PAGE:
Family Adventures

Banana Bend on the San Jacinto River —

It had been 30 years since he’d last seen the place, but my husband Nico insisted on taking Baby and I on a family adventure to see Banana Bend on the San Jacinto River.  I was a bit skeptical; picturing a run down, or shut down, remnant of what once had been a fun party place on the bend of the river.  Boy…!  Was I ever surprised!  –In a very good way.

I had already found myself quite charmed by the tiny ferry boat that had carried our crew of three across the ship channel, quite a ways inland and up the waterway from Galveston Island.  Able to carry not even 20 cars at a time, The Lynchburg Ferry was like stepping back in time, in a way.  Unlike the Bolivar Ferry — which we’ve ridden often — The Lynchburg Ferry looked a bit unstable at times, and traveled much slower than its much larger neighboring ferry (Bolivar Ferry).

So I snapped one-after-another photos of our crossing, and we were on our way…yet-again, down the road, searching for that place Nico had left in his past…until this day.  Bumping down the two lane road in our old VW Camper Bus, we stayed on the look-out for a sign…any sign, to let us know we’re heading in the right direction.  Then…we spotted it!  — Banana Bend…Just Ahead.  The sign said, in a nutshell; though Nico was going too fast for me to read the small print.

A few miles down the road, we came to an overpass that Nico didn’t remember ever seeing decades ago when he last visited Banana Bend.  So…we turned around and went back to the sign he’d sped past in such a hurry at last pass.  Sure enough, in small print, it had listed the street where we should have turned before.

Making our turn onto a much smaller road — a Farm to Market road — we continued on our adventure, searching…searching.  Then…there we were: facing two yellow kayaks planted vertically in the ground, reaching up into the sky, with a sign in the middle telling us we had arrived.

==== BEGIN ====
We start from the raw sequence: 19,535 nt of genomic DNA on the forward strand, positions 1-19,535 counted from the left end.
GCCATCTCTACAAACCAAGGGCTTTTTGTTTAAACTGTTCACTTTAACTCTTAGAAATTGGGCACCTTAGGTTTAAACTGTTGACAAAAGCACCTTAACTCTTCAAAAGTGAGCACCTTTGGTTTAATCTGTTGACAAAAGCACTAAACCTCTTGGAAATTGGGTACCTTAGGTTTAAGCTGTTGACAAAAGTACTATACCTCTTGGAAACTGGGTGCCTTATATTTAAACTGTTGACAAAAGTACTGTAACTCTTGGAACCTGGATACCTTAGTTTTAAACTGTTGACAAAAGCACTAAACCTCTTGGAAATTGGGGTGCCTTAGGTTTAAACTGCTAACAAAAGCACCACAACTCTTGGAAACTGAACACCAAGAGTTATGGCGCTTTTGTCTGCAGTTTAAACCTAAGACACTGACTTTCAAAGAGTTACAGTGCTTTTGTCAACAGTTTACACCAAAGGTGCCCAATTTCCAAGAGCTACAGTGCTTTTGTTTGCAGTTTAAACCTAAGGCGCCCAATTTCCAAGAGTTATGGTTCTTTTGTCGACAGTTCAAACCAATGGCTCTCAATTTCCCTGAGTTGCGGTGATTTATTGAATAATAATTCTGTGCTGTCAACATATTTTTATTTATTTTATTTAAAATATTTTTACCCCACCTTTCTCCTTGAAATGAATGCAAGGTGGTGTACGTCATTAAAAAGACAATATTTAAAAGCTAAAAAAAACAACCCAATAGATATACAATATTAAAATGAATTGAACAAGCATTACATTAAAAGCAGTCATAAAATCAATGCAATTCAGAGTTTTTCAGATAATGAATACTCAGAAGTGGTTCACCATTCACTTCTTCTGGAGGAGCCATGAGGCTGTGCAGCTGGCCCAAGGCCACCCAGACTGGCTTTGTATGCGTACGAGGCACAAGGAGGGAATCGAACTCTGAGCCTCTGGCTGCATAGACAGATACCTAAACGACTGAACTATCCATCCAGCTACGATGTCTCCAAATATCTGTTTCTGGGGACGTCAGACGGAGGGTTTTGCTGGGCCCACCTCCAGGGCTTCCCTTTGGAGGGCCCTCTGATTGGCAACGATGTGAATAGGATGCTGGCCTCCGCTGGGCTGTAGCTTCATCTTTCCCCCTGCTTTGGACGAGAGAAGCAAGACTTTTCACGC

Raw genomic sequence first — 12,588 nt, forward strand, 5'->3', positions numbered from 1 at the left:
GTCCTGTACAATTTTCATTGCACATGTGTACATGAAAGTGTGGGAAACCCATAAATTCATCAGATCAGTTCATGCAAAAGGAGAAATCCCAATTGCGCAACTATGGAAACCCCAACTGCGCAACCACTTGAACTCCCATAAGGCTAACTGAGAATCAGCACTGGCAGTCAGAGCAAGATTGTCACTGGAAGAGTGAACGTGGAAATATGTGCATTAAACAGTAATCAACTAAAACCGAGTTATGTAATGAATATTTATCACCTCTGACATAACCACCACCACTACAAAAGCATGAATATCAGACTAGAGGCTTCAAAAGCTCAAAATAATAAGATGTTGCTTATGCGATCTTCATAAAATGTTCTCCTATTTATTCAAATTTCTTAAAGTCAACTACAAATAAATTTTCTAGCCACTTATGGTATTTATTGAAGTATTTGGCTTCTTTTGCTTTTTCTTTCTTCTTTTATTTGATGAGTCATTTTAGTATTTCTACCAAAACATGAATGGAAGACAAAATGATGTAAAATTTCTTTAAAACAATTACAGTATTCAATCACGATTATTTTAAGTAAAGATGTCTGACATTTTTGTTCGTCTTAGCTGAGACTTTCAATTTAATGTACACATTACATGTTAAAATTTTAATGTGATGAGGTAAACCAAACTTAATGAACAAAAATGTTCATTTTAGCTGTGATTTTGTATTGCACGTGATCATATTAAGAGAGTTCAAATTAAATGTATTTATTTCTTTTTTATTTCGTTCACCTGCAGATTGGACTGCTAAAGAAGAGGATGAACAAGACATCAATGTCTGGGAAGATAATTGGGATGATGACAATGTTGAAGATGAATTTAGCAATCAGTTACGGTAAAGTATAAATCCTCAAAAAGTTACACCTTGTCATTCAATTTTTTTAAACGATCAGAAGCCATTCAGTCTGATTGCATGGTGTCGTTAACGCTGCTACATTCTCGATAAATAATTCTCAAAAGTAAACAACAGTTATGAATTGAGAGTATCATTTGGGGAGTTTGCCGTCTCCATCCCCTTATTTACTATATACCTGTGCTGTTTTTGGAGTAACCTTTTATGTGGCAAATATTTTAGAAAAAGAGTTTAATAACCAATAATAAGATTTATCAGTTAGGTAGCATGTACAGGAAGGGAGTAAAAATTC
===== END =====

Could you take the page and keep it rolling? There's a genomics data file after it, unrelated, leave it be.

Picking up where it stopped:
A nice little man was working the entrance gate, and let us in to look around since they were soon to close down for the day.  I felt like we had entered an island hide-away…on the river!  Palm trees everywhere, along with tiki palapas style cabanas and picnic tables.  And it was all so secluded, you’d never know it was there…unless someone told you.  I was thankful to Nico, for bringing us to such a charming island escape as Banana Bend.

And even though we were only able to stay for a short time before dark was beginning to fall and we had to head back and try to catch the last ferry, we had already began to plan a day trip to our new island escape (or escape from the island).  Having recent bouts of island fever, I know Banana Bend is just the place I’ve been needing all along.

*Here’s to new adventures, inland…and beyond!*

**NOTE to Families**  Recommended Family Days – Saturday/Sunday Afternoons & Weekdays (off-season): After careful research, it seems that BB is quite the party place during summer months and on weekends.  We visited late on a Saturday during the off-season, and all was peaceful and quiet.  It’s best to do your homework before visiting, to know of which events are taking place on any particular day or weekend.  Visit Banana Bend on Facebook.